- 2 Tesla Powerwall 2.0 battery units; AC to AC round-trip efficiency 90%; input 14.74 AC, stored 14 kWh DC, output 13.3 kWh AC; turnkey capital cost $16000.

https://dgit.com/tesla-powerwall-specs-price-battery-10214/

- A propane-fired generator, 3 - 5 kW, to top off batteries, as needed, mostly during winter; turnkey capital cost $1000.

- A well-insulated domestic, domestic hot water storage tank, 300-gallon, with 1) electric resistance heater and 2) propane-fired heater in the basement.

- Centrally located heat pump with air supply/return ducts for each room, 0.5 ACH.

In heating mode, the heat pump receives a mixture of 50% recirculated air and 50% pre-heated, filtered, fresh air and delivers warm air as needed. The preheating allows the heat pump to operate at a higher coefficient of performance, COP.

In cooling mode, the heat pump receives a mixture of 50% recirculated air and 50% pre-cooled, filtered, fresh air and delivers cool air as needed.

- Air-to-air heat recovery unit, efficiency 85%, to preheat incoming fresh air and ventilate stale air to the outdoors, located in air supply duct, upstream of heat pump.

- HEPA filter to reduce pollen, bacteria and spores, located in air supply duct, likely upstream of heat recovery unit.

- A back-up, thermostatically controlled electric heater, about 2 kW, for space heating, located in air supply duct, downstream of heat pump, in case of heat-pump failure.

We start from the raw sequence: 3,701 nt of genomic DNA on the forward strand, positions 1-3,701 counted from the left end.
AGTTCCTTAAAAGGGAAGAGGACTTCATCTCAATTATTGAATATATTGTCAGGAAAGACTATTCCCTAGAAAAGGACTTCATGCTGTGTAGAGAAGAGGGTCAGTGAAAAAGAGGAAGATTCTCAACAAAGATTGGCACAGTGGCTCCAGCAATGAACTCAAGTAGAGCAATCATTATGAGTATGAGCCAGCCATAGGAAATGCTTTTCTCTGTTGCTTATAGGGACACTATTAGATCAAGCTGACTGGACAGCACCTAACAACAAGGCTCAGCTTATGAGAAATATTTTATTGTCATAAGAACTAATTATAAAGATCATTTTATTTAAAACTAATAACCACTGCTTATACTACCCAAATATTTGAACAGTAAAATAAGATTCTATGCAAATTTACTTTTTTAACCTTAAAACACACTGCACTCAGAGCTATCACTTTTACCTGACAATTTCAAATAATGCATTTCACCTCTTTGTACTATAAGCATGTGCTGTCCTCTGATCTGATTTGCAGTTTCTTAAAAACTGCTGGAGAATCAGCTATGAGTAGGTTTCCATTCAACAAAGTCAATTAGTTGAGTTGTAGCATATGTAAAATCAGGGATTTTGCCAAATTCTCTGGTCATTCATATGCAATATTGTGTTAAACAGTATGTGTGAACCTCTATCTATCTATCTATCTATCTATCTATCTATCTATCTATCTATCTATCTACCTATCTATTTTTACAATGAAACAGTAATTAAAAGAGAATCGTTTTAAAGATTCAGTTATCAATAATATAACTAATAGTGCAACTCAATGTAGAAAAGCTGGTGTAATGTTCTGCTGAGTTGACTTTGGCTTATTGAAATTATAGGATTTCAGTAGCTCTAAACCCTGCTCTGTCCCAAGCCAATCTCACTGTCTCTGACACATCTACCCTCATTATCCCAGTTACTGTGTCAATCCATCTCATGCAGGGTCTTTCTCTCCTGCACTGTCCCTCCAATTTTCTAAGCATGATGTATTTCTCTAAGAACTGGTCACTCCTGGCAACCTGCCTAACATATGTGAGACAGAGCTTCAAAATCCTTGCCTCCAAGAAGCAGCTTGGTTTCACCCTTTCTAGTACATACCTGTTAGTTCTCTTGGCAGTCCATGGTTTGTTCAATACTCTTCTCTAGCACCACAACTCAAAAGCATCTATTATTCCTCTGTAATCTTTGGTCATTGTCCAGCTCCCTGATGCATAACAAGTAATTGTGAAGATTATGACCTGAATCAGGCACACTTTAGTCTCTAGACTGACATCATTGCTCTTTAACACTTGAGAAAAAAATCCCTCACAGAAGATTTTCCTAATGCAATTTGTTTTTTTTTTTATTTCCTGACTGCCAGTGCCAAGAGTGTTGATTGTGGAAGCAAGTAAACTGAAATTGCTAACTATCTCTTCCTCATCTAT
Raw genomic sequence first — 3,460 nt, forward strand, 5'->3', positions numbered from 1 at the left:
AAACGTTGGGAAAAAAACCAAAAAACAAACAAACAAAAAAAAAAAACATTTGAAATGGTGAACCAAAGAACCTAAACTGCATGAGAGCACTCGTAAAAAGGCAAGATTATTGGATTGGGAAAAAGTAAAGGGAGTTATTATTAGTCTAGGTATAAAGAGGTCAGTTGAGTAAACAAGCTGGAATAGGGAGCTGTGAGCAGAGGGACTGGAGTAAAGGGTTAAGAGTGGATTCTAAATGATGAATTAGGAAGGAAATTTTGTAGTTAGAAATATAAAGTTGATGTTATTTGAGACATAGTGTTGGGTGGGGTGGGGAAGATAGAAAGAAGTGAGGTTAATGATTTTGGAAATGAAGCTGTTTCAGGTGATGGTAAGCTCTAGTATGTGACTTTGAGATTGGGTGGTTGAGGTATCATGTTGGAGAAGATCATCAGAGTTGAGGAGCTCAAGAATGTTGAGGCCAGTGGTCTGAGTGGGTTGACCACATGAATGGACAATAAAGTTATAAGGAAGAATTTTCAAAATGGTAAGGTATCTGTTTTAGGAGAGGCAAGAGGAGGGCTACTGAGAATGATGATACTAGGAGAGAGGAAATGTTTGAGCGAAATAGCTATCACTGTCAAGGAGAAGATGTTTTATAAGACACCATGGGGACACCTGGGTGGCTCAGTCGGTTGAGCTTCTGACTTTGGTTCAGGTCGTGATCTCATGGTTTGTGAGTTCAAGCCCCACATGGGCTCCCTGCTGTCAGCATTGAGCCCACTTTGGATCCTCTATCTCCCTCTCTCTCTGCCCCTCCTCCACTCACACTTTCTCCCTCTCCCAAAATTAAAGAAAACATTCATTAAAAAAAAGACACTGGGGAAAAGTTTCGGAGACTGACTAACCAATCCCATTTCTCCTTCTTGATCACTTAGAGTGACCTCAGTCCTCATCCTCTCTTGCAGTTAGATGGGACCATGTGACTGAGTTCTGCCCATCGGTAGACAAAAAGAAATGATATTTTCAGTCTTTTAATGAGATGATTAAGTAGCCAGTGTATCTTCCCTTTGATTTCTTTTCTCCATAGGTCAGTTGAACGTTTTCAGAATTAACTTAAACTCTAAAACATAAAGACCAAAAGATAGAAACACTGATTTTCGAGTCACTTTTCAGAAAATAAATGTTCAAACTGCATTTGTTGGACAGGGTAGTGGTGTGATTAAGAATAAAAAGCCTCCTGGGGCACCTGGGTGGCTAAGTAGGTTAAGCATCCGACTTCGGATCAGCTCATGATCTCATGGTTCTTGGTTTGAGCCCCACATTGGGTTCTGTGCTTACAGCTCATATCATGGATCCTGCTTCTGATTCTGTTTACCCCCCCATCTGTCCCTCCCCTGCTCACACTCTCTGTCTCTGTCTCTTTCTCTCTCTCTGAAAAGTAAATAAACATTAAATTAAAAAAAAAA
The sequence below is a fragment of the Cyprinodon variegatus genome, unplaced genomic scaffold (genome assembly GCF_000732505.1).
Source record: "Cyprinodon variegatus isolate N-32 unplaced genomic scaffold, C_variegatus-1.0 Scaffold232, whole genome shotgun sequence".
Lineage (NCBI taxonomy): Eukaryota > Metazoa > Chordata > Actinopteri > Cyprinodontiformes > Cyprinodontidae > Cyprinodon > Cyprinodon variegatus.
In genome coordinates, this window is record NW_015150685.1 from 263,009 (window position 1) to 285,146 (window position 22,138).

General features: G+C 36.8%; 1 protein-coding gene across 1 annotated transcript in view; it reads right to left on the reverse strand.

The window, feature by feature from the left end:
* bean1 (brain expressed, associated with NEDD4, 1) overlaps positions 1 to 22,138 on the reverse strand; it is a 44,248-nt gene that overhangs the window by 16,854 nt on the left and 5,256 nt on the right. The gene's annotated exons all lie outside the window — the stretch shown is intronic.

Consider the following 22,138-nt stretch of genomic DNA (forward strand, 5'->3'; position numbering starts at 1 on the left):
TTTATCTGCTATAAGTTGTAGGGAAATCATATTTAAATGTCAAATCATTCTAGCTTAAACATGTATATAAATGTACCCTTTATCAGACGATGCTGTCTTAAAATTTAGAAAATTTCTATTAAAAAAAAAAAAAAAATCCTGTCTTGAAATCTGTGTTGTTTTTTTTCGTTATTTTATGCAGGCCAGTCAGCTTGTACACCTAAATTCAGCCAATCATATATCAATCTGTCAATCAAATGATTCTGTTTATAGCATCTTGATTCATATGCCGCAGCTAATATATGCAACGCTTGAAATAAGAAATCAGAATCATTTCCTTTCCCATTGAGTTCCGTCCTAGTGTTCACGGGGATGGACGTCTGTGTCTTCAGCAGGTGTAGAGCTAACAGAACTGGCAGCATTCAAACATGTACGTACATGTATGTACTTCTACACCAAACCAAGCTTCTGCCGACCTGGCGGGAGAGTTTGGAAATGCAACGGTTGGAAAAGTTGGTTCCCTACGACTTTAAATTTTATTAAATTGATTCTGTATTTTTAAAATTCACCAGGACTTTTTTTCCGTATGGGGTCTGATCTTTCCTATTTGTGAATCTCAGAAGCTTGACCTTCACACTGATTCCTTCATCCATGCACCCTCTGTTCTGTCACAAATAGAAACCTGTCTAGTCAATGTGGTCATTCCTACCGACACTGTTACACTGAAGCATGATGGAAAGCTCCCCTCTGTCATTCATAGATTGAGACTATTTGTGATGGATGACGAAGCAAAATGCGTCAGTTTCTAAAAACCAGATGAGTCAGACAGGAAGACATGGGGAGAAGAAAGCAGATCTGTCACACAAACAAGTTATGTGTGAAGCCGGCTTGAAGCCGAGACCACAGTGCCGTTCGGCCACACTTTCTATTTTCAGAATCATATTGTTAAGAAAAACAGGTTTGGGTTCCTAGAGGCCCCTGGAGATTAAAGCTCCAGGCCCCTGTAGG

Excess electricity could be used to heat an outdoor Jacuzzi, Sauna, or to top off the charge of a plug-in hybrid or EV, during the Spring, Summer and Fall.

 

APPENDIX 2

The actual stored energy in the Powerwall 2.0 is 14/0.70 = 20 kWh DC, because the unit is maximally charged up to 95% and minimally discharged down to 25%, i.e., 20/0.95 = 21.05 kWh AC enters the battery. The delivered 14 x 0.95 = 13.3 kWh AC depletes the battery by 14 kWh DC. The remaining charge, 20 - 14 = 6 kWh DC, stays in the battery.

 

APPENDIX 3

R = 1/U = delta t/heat flux = delta t/(energy rate/unit area)

R (US units) = F/{(Btu/h)/ft^2} = (F.ft^2)/(Btu/h) = (5/9 x 0.092903)/(1055.0556/3600) = 0.17611 K.m^2/W

RSI (SI units) = K/{(joule/s)/m^2} = K. m^2/(joule/s) = 1 K.m^2/W

RSI = 5.67826 x R

 

F = 5/9 K

ft^2 = 0.092903 m^2

Btu = 1055.0556 joule

W = J/s

https://en.wikipedia.org/wiki/R-value_(insulation)

APPENDIX 4

Energy-Surplus Buildings and Plug-in Vehicles: Turning around the US building stock to energy-surplus buildings, and the vehicle stock towards plug-ins would take some decades.

http://www.windtaskforce.org/profiles/blogs/evs-and-plug-in-hybrids...

 

Ideally, all residential and other buildings should be energy-surplus buildings, with:

 

1) Highly insulated and sealed.

2) Energy efficient systems and lighting.

3) Heat pumps for space heating and cooling and hot water.

4) Battery systems; store PV solar during midday, use in the evening

5) Thermal storage systems; store PV solar, use as needed

6) PV solar systems. 

 

Such buildings would:

 

1) Take a long time to warm up or cool down, i.e., the internal temperature would vary just a few degrees during a day, even though the outside temperature would vary 30 degrees or more.

2) Use minimal energy for heating, cooling and electricity (Btu/ft2/y)

3) Have enough electricity left over to charge plug-in vehicles at night.

 

Such a setup would greatly reduce the daily variation in electrical demand, and thus reduce the need for generating capacity, MW.

 

However, almost all of the building stock is very far from highly insulated and sealed, etc.: they are energy-hog buildings. Placing solar panels on the roofs of such buildings makes for good visuals, but creates grid disturbing duck curves, especially in California.